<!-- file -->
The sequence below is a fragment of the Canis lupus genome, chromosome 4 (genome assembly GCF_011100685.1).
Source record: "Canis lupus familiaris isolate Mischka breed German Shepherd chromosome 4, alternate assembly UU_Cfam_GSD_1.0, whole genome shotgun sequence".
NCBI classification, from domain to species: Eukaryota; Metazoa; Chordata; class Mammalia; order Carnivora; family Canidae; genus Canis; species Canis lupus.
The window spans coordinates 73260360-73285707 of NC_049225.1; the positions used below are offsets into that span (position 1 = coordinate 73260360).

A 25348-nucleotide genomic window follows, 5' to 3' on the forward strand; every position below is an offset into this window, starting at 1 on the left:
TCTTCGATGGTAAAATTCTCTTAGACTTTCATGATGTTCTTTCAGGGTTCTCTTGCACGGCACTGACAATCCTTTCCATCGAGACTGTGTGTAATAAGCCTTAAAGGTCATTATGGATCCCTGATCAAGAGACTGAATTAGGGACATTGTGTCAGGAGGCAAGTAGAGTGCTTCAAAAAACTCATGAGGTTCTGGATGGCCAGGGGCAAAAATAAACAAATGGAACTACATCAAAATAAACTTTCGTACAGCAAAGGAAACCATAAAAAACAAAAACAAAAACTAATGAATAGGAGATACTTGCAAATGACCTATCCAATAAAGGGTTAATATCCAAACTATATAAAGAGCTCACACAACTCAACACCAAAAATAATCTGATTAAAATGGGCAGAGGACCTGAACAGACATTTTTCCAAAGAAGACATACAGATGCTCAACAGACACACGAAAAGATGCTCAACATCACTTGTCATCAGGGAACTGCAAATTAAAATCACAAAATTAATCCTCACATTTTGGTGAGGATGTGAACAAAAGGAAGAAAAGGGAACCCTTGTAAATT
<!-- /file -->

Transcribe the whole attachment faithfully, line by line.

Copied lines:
The sequence below is a fragment of the Canis lupus genome, chromosome 4 (genome assembly GCF_011100685.1).
Source record: "Canis lupus familiaris isolate Mischka breed German Shepherd chromosome 4, alternate assembly UU_Cfam_GSD_1.0, whole genome shotgun sequence".
NCBI classification, from domain to species: Eukaryota; Metazoa; Chordata; class Mammalia; order Carnivora; family Canidae; genus Canis; species Canis lupus.
The window spans coordinates 73260360-73285707 of NC_049225.1; the positions used below are offsets into that span (position 1 = coordinate 73260360).

A 25348-nucleotide genomic window follows, 5' to 3' on the forward strand; every position below is an offset into this window, starting at 1 on the left:
TCTTCGATGGTAAAATTCTCTTAGACTTTCATGATGTTCTTTCAGGGTTCTCTTGCACGGCACTGACAATCCTTTCCATCGAGACTGTGTGTAATAAGCCTTAAAGGTCATTATGGATCCCTGATCAAGAGACTGAATTAGGGACATTGTGTCAGGAGGCAAGTAGAGTGCTTCAAAAAACTCATGAGGTTCTGGATGGCCAGGGGCAAAAATAAACAAATGGAACTACATCAAAATAAACTTTCGTACAGCAAAGGAAACCATAAAAAACAAAAACAAAAACTAATGAATAGGAGATACTTGCAAATGACCTATCCAATAAAGGGTTAATATCCAAACTATATAAAGAGCTCACACAACTCAACACCAAAAATAATCTGATTAAAATGGGCAGAGGACCTGAACAGACATTTTTCCAAAGAAGACATACAGATGCTCAACAGACACACGAAAAGATGCTCAACATCACTTGTCATCAGGGAACTGCAAATTAAAATCACAAAATTAATCCTCACATTTTGGTGAGGATGTGAACAAAAGGAAGAAAAGGGAACCCTTGTAAATT